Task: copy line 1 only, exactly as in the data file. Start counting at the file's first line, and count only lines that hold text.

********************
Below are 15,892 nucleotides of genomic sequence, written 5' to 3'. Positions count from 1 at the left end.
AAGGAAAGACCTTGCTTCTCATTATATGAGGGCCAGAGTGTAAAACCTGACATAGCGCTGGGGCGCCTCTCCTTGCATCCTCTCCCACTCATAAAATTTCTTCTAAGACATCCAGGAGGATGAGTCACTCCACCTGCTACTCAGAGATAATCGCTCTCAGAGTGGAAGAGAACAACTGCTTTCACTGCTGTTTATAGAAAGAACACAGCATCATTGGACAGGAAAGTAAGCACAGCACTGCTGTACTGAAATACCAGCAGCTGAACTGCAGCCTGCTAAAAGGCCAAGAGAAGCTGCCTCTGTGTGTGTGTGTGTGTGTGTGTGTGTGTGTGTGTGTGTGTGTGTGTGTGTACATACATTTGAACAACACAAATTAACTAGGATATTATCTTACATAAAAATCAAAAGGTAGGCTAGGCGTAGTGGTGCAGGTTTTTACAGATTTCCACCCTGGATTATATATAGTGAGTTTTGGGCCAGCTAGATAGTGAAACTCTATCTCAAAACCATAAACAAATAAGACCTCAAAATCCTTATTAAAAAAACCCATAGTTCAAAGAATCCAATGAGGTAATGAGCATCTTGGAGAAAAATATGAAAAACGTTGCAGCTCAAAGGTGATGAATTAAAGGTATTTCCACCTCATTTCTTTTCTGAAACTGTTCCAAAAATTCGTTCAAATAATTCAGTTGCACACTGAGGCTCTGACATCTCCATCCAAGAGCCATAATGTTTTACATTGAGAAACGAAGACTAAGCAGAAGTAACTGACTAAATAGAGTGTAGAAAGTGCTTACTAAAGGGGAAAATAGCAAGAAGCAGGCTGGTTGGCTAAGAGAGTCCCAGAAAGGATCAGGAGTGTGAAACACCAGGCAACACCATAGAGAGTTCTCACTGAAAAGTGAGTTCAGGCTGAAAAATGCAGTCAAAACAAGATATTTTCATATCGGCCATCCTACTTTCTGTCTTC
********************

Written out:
Below are 15,892 nucleotides of genomic sequence, written 5' to 3'. Positions count from 1 at the left end.